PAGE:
Joe Cain’s actions had an impact and led to the city officially moving the culmination of carnival festivities from the New Year’s season to traditional Fat Tuesday. Cain was a founding member of the mystic society called Order of Myths. Order of Myths adopted the emblem of Folly chasing Death around a broken column. This is assumed to be symbolic of the Civil War, a Lost Cause for the rebel South.

Cain remained active in Mardi Gras. Later in life, he and his wife moved from Mobile to the fishing village of Bayou La Batre, Alabama. Cain died in 1904 and was buried near Bayou La Batre. After Cain’s death, Mobile’s Mardi Gras remained popular but exclusive. The mystic societies had closed memberships. Most of the citizens of the city could only participate as onlookers.

In 1966, Julian Lee Rayford, a local author, set out to honor Joe Cain and open Mardi Gras participation to more people. Cain and his wife’s bodies were moved from Bayou La Batre to Mobile’s Church Street Cemetery. Cain’s interment was accompanied by a Mardi Gras parade, jazz band, and mourners. His tombstone has a jester’s image and reads “Here Lies Old Joe Cain, the Heart and Soul of Mardi Gras in Mobile.”

The popularity of Cain’s reburial inspired the creation of “Joe Cain Day,” observed on the Sunday before Fat Tuesday. The Joe Cain Day Parade, also known as “The People’s Parade” because anyone may participate (although it eventually became so big that the number of participants had to be capped), is led by a person chosen to dress as Chief Slackabamarinico. The parade concludes at Church Street Cemetery where revelers dance atop Cain’s grave.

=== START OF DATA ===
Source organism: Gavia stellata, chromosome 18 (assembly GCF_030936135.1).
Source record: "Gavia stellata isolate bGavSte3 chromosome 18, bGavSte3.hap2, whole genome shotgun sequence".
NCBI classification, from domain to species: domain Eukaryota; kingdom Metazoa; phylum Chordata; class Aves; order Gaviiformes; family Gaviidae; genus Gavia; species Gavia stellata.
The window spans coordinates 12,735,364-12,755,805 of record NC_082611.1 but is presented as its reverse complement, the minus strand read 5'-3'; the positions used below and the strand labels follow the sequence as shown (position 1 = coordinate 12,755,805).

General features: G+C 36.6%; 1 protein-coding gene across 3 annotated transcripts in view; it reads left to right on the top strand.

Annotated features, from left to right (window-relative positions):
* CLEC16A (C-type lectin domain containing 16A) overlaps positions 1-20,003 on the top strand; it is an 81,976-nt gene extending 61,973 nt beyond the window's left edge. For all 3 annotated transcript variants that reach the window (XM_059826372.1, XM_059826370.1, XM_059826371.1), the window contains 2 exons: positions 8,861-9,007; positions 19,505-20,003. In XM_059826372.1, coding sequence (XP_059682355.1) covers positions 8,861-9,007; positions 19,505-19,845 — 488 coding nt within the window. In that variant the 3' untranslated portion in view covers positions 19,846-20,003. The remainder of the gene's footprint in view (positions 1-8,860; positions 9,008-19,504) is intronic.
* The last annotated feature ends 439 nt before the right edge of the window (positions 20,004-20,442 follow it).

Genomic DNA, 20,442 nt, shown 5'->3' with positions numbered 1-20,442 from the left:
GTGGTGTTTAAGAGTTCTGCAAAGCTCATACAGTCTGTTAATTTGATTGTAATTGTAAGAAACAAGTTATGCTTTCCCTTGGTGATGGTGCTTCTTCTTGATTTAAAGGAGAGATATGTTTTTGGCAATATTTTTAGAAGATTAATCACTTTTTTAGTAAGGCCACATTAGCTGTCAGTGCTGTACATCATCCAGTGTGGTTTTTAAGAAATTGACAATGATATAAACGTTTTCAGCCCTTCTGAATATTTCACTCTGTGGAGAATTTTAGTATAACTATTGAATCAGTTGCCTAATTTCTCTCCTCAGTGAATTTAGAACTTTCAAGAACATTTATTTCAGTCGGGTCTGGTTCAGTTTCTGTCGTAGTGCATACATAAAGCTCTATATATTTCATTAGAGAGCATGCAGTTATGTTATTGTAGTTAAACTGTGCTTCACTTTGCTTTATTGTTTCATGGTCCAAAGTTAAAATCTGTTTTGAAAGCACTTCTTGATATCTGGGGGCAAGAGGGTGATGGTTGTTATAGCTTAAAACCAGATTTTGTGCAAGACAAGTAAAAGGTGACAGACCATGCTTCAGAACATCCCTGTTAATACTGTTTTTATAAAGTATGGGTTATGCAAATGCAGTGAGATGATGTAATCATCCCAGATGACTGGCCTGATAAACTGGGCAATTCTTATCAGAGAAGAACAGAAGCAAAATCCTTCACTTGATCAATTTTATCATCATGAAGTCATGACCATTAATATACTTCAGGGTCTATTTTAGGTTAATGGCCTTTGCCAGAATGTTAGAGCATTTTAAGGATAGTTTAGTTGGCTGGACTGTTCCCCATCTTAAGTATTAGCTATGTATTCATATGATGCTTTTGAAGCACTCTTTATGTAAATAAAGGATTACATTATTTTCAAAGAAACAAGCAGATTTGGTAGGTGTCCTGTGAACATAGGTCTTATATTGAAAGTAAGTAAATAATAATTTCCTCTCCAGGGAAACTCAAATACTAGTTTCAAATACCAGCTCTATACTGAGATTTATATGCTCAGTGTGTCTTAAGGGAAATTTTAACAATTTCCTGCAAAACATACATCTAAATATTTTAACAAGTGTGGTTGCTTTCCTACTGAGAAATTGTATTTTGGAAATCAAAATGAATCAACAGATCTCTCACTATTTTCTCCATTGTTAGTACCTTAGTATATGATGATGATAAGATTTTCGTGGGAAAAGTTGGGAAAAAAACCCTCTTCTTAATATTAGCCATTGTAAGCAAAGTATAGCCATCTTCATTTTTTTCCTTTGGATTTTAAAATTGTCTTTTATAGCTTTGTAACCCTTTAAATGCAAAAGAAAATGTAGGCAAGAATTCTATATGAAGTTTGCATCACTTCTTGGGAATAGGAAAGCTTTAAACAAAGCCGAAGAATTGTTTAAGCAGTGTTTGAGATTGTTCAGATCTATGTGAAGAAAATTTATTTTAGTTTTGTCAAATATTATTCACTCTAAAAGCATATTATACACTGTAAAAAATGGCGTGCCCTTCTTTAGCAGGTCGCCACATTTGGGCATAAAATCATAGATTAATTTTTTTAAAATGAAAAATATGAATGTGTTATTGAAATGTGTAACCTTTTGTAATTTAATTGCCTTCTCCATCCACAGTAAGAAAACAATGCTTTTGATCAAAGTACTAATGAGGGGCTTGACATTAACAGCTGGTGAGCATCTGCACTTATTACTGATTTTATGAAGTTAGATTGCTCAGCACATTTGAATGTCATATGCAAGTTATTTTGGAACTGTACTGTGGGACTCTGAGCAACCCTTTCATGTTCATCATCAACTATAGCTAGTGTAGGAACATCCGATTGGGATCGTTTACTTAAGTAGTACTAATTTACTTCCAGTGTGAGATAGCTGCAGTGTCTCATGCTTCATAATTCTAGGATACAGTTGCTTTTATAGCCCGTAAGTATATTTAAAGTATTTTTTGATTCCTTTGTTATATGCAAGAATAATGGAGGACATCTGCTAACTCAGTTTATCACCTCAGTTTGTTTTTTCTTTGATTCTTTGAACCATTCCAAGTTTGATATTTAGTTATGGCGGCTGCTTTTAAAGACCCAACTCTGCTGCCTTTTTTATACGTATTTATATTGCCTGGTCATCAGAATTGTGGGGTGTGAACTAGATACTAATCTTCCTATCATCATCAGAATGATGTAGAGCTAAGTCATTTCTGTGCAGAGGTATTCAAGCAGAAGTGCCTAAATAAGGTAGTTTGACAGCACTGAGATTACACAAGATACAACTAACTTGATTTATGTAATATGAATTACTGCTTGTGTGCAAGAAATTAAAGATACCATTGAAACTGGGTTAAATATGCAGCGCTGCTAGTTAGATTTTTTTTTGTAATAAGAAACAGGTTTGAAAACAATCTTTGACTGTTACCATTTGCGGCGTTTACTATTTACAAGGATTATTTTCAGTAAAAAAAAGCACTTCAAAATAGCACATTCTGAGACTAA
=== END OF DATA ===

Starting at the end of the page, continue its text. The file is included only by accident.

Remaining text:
Throughout the day, a mystic society of mourning-clad women known as “Joe Cain’s Merry Widows” wail over the loss of their beloved Joe Cain and declare “He loved me best!” The Merry Widows wail at the grave, toast the deceased from the front porch of his house on Augusta Street, and ride in a place of honor in the Parade. In 2003, another all-woman mystic society, “Mistresses of Joe Cain,” appeared. The Mistresses are also veiled, but dress all in scarlet and proclaim that “Of course he loved us best!” They parade alongside the vehicle carrying the Widows in the Parade, taunting them along the route and creating a general caterwaul.

Rumor has it that still another all-woman mystic society might be in the works that will be Joe Cain’s “ladies of the evening” – or some more earthy variation. In any case, Joe Cain Day in Mobile is a great representation of the silliness and release of the Mardi Gras season.

(The image is of the cherry tree in my front yard, bedecked with beads for Joe Cain and Mardi Gras.)